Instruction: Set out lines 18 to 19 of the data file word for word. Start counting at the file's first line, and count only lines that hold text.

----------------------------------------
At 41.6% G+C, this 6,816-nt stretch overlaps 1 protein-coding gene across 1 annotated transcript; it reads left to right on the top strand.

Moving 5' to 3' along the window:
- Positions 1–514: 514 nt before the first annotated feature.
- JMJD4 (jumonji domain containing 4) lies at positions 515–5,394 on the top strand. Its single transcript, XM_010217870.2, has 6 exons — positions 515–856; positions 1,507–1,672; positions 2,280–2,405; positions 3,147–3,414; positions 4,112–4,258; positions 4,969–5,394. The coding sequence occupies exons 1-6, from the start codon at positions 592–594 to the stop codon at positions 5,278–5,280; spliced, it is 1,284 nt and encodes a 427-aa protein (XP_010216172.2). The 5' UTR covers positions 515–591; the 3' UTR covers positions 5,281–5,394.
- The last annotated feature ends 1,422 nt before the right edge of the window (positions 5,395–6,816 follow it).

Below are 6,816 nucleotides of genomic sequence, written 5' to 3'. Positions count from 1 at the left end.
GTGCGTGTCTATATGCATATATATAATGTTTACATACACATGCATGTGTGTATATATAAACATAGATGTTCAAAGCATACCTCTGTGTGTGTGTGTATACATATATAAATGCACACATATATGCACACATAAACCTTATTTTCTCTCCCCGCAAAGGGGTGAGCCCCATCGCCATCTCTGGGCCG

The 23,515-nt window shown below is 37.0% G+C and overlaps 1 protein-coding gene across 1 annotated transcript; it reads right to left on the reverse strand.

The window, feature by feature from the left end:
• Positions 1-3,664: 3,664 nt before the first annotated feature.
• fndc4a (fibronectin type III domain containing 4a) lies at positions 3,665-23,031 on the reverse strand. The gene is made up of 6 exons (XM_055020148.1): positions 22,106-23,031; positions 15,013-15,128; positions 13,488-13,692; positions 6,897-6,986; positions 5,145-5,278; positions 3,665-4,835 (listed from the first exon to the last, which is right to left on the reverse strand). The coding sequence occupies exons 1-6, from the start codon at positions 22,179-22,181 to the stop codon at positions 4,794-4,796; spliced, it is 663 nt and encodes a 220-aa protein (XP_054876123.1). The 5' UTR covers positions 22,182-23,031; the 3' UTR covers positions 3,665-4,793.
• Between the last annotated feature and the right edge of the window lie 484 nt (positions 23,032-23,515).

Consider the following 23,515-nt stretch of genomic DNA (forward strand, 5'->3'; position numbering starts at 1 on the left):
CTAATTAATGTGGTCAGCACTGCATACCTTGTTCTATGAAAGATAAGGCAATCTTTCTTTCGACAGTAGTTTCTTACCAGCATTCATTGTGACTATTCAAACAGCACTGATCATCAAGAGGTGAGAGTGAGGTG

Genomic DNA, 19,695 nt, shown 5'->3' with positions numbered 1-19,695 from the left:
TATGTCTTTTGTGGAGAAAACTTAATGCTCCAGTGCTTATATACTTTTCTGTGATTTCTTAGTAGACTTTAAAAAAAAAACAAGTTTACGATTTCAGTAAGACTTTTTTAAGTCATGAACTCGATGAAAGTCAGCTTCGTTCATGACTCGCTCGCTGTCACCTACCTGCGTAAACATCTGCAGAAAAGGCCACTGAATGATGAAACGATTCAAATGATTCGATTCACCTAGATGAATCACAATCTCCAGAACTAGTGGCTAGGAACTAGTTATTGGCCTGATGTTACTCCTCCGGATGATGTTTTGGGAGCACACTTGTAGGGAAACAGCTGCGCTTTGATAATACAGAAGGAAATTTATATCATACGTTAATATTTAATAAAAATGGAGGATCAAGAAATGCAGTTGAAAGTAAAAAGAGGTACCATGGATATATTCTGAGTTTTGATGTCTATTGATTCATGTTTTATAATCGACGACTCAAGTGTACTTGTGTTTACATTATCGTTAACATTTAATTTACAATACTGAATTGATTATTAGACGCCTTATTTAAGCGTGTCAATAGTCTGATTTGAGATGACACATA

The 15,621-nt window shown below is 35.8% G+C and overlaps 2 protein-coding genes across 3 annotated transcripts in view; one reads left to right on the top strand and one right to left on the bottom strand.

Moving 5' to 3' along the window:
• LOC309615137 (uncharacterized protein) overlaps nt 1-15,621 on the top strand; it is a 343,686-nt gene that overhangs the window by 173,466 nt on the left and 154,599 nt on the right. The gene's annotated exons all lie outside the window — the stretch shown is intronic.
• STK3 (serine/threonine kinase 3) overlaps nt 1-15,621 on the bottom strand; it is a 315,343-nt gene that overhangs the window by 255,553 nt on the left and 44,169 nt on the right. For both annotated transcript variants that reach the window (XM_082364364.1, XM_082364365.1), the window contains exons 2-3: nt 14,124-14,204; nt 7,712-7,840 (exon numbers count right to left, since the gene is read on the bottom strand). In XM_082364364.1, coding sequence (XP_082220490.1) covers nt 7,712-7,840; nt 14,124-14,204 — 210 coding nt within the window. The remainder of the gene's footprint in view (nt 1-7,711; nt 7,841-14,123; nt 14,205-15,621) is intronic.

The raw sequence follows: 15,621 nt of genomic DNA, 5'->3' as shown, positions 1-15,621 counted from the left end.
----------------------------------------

Moving 5' to 3' along the window:
• LOC309615137 (uncharacterized protein) overlaps nt 1-15,621 on the top strand; it is a 343,686-nt gene that overhangs the window by 173,466 nt on the left and 154,599 nt on the right. The gene's annotated exons all lie outside the window — the stretch shown is intronic.